A GARDA who acted as liaison officer with the family of murdered teenager Raonaid Murray has won a Supreme Court appeal stopping disciplinary proceedings alleging discreditable and insensitive conduct by him, including allegedly urinating on a tree at the scene of the killing.
It was also alleged he drove the dead girl's sister, Sarah, her cousin and one of Sarah's friends home from a nightclub at a time when he had consumed a number of pints of beer.
Garda Ian Gillen (50), Kill O'The Grange station, was subjected to internal disciplinary proceedings after a complaint from the Murray family about his behaviour was deemed inadmissible by the Garda Complaints Board in May 2004 because the complaint had not been made within the required six months.
Yesterday, Mr Justice William McKechnie, on behalf of the three-judge Supreme Court, ruled the garda disciplinary regulations required that any investigation into breaches must be carried out expeditiously.
This had not been done in this case and the court was therefore allowing Garda Gillen's appeal.
Given the role gardai play in society, and which the public play in supporting the force, it is critical for all concerned that the mere suggestion of misconduct should be dealt with expeditiously, he said.
"Clouds of suspicion, mistrust and uncertainty cannot be let gather", he said.
Garda Gillen was appointed as liaison officer with the Murray family after their daughter Raonaid (17) was brutally murdered in a laneway in September 1999 near her home at Silchester Park, Glenageary.
Though there were 12 arrests in the investigation, no one has ever been charged to this day.
Nearly six weeks after the murder, and following the appointment as liaison officer to give practical help to the family, it was alleged he breached garda discipline by driving Sarah, cousin Audrey Territ and friend Jane Bridgeman from Baker's Corner pub to the Club Bar in Dalkey having already consumed a number of pints of beer.
It was further alleged that Garda Gillen, in the presence of Ms Bridgeman, urinated on a tree at the scene where the crime allegedly took place.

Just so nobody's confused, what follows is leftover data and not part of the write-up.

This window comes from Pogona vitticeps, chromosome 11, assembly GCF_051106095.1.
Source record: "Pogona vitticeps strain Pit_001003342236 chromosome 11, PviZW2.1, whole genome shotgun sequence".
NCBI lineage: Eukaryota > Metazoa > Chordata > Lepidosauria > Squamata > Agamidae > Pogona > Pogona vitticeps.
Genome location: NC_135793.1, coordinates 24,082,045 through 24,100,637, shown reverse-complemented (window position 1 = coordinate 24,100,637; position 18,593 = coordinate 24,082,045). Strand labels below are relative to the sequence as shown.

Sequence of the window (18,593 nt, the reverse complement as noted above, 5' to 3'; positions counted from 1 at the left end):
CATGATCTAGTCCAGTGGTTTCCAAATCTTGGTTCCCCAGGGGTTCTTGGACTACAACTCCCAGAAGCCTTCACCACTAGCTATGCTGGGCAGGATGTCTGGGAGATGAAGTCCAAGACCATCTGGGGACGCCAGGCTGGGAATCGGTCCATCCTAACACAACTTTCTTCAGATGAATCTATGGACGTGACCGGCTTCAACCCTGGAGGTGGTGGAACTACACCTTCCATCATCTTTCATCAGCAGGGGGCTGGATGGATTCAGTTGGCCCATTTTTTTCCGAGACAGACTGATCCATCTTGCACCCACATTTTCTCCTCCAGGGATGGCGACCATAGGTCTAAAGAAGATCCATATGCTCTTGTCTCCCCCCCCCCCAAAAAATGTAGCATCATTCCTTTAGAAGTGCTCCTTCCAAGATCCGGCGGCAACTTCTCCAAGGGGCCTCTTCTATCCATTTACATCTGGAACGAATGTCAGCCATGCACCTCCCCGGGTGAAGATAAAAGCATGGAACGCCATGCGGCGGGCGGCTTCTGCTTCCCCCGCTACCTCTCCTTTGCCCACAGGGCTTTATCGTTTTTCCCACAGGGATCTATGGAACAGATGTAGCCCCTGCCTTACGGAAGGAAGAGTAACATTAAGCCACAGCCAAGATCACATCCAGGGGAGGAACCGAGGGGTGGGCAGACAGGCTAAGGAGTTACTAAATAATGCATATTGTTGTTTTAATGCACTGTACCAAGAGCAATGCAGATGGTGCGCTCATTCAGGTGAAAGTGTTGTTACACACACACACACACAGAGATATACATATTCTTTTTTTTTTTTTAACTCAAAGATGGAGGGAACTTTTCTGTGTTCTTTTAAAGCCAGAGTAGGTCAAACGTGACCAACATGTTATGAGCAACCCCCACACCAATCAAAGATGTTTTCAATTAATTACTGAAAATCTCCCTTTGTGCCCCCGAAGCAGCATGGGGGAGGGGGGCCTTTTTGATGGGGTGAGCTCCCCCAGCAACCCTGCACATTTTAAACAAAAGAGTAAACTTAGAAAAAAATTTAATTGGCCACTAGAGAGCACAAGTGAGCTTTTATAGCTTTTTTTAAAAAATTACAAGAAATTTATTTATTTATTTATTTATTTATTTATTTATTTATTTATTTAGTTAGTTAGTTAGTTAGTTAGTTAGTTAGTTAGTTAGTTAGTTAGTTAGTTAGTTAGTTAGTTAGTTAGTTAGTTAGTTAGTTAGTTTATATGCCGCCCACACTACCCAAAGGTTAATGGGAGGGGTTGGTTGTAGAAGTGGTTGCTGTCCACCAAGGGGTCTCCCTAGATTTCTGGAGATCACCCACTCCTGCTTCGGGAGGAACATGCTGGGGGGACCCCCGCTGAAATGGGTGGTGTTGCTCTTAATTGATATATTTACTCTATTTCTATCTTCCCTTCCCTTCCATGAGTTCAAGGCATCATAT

Garda Gillen denied he was guilty of any of the alleged breaches of discipline and he went to the High Court in February 2005 to stop the disciplinary proceedings. He claimed the delay adversely affected his conditions of employment and promotion.
In 2006, the High Court's Mr Justice Roderick Murphy refused to halt the disciplinary proceedings against him.
The High Court heard that at the time of the alleged breaches, the Murray family verbally outlined their concerns to the gardai but did not make a written complaint and reserved their right to make a complaint at a later stage.
In April 2002, following queries raised by the Murrays, they were told a complaint to the Garda Complaints Board took precedence over an internal disciplinary inquiry. When the Garda Complaints Board made a decision in May 2004 that the Murrays complaint was inadmissible, a senior garda officer was appointed to investigate the alleged breaches.
Immediately after the incident, Mr and Mrs Murray indicated they did not want Garda Gillen to continue as liaison officer and he was removed.
The High Court's Mr Justice Murphy found there was a delay of over five years before the book of statements was served on Garda Gillen and the delay caused by the inadmissible complaint by the Murrays to the Complaints Board accounted for one of those five years.
Mr Justice Murphy said the court should not intervene where procedures have been followed and he was satisfied that the garda authorities applied fair procedures.